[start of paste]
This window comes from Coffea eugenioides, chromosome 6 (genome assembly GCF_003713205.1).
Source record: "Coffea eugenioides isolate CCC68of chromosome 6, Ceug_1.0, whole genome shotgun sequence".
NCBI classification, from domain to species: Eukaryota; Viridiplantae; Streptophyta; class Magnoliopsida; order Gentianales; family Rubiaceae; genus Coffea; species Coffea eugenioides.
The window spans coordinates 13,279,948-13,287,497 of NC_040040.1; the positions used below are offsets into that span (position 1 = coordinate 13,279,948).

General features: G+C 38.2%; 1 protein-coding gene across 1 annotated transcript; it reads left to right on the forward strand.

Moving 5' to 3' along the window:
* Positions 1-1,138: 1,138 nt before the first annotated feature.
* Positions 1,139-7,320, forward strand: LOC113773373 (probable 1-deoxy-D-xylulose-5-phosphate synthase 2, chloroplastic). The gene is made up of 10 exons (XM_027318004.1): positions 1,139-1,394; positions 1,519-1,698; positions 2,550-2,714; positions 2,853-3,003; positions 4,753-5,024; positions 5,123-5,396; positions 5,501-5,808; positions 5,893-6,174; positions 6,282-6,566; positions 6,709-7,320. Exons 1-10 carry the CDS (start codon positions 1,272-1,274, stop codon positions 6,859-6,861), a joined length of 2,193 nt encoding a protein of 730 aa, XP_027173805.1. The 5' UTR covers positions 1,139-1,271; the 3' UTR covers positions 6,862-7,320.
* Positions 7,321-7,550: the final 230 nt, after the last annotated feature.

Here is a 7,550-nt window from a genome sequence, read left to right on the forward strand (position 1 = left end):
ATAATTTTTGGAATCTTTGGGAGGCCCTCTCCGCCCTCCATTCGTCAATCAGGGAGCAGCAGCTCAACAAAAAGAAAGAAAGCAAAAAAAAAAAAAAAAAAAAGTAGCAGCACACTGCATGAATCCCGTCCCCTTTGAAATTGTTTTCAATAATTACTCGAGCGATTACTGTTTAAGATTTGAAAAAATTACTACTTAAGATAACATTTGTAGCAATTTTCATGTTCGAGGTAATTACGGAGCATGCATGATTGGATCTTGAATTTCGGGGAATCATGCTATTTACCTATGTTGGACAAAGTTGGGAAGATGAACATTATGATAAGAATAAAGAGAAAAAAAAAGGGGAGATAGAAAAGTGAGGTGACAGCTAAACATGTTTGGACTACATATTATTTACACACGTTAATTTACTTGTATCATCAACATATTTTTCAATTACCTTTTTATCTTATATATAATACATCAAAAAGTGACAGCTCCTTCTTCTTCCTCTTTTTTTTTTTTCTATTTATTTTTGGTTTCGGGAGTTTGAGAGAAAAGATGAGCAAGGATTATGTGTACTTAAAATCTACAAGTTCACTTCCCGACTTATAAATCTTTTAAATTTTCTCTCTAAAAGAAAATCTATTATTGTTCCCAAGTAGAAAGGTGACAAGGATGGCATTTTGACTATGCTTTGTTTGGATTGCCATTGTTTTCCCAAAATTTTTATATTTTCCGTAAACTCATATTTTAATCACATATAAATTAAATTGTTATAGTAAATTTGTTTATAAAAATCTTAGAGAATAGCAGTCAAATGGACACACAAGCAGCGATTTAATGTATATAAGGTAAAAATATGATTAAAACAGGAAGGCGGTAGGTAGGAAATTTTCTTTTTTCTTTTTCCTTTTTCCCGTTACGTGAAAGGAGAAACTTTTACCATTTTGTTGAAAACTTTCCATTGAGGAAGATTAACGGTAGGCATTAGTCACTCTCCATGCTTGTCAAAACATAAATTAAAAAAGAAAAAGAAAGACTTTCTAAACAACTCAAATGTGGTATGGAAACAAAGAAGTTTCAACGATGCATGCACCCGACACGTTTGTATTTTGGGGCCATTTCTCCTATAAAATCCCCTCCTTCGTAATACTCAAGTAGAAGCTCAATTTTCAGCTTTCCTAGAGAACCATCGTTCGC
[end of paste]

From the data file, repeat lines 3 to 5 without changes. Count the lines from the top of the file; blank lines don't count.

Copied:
NCBI classification, from domain to species: Eukaryota; Viridiplantae; Streptophyta; class Magnoliopsida; order Gentianales; family Rubiaceae; genus Coffea; species Coffea eugenioides.
The window spans coordinates 13,279,948-13,287,497 of NC_040040.1; the positions used below are offsets into that span (position 1 = coordinate 13,279,948).

General features: G+C 38.2%; 1 protein-coding gene across 1 annotated transcript; it reads left to right on the forward strand.